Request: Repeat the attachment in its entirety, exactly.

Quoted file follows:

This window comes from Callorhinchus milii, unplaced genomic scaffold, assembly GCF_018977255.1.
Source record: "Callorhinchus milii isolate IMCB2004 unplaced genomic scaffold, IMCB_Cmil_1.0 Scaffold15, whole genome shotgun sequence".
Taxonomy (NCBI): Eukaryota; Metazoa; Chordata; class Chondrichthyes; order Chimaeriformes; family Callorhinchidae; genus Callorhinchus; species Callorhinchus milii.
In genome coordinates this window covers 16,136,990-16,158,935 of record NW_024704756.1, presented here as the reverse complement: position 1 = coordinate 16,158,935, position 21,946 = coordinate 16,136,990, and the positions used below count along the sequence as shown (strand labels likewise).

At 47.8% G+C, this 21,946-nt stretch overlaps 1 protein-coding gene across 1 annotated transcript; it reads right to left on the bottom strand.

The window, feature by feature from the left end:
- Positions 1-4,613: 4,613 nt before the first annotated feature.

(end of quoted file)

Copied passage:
This window comes from Callorhinchus milii, unplaced genomic scaffold, assembly GCF_018977255.1.
Source record: "Callorhinchus milii isolate IMCB2004 unplaced genomic scaffold, IMCB_Cmil_1.0 Scaffold15, whole genome shotgun sequence".
Taxonomy (NCBI): Eukaryota; Metazoa; Chordata; class Chondrichthyes; order Chimaeriformes; family Callorhinchidae; genus Callorhinchus; species Callorhinchus milii.
In genome coordinates this window covers 16,136,990-16,158,935 of record NW_024704756.1, presented here as the reverse complement: position 1 = coordinate 16,158,935, position 21,946 = coordinate 16,136,990, and the positions used below count along the sequence as shown (strand labels likewise).

At 47.8% G+C, this 21,946-nt stretch overlaps 1 protein-coding gene across 1 annotated transcript; it reads right to left on the bottom strand.

The window, feature by feature from the left end:
- Positions 1-4,613: 4,613 nt before the first annotated feature.